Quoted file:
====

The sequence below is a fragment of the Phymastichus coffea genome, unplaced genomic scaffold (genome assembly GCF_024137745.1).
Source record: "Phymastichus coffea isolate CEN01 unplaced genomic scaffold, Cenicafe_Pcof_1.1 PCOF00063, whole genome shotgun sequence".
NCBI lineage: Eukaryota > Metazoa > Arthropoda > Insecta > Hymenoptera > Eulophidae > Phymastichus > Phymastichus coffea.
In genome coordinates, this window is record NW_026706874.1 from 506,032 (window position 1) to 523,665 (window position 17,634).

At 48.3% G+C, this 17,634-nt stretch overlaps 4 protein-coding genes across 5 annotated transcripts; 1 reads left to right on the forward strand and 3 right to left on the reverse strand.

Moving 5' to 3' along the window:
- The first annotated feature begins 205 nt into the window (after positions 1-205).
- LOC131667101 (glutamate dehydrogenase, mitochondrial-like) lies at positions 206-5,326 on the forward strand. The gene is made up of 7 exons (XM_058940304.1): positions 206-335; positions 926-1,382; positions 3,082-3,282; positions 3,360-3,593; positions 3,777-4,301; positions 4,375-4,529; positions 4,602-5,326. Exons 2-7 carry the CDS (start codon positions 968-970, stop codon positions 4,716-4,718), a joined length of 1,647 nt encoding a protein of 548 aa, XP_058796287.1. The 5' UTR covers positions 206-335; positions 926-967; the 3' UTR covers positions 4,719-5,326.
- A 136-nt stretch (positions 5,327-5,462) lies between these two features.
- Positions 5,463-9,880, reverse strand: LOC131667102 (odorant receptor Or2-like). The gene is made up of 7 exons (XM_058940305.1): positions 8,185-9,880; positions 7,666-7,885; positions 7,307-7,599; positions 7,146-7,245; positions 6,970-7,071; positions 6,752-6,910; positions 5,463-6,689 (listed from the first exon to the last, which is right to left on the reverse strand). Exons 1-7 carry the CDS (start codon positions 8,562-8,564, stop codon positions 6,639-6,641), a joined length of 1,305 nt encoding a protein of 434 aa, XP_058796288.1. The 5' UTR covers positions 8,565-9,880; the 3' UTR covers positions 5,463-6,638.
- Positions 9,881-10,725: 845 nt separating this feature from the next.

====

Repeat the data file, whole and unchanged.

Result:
The sequence below is a fragment of the Phymastichus coffea genome, unplaced genomic scaffold (genome assembly GCF_024137745.1).
Source record: "Phymastichus coffea isolate CEN01 unplaced genomic scaffold, Cenicafe_Pcof_1.1 PCOF00063, whole genome shotgun sequence".
NCBI lineage: Eukaryota > Metazoa > Arthropoda > Insecta > Hymenoptera > Eulophidae > Phymastichus > Phymastichus coffea.
In genome coordinates, this window is record NW_026706874.1 from 506,032 (window position 1) to 523,665 (window position 17,634).

At 48.3% G+C, this 17,634-nt stretch overlaps 4 protein-coding genes across 5 annotated transcripts; 1 reads left to right on the forward strand and 3 right to left on the reverse strand.

Moving 5' to 3' along the window:
- The first annotated feature begins 205 nt into the window (after positions 1-205).
- LOC131667101 (glutamate dehydrogenase, mitochondrial-like) lies at positions 206-5,326 on the forward strand. The gene is made up of 7 exons (XM_058940304.1): positions 206-335; positions 926-1,382; positions 3,082-3,282; positions 3,360-3,593; positions 3,777-4,301; positions 4,375-4,529; positions 4,602-5,326. Exons 2-7 carry the CDS (start codon positions 968-970, stop codon positions 4,716-4,718), a joined length of 1,647 nt encoding a protein of 548 aa, XP_058796287.1. The 5' UTR covers positions 206-335; positions 926-967; the 3' UTR covers positions 4,719-5,326.
- A 136-nt stretch (positions 5,327-5,462) lies between these two features.
- Positions 5,463-9,880, reverse strand: LOC131667102 (odorant receptor Or2-like). The gene is made up of 7 exons (XM_058940305.1): positions 8,185-9,880; positions 7,666-7,885; positions 7,307-7,599; positions 7,146-7,245; positions 6,970-7,071; positions 6,752-6,910; positions 5,463-6,689 (listed from the first exon to the last, which is right to left on the reverse strand). Exons 1-7 carry the CDS (start codon positions 8,562-8,564, stop codon positions 6,639-6,641), a joined length of 1,305 nt encoding a protein of 434 aa, XP_058796288.1. The 5' UTR covers positions 8,565-9,880; the 3' UTR covers positions 5,463-6,638.
- Positions 9,881-10,725: 845 nt separating this feature from the next.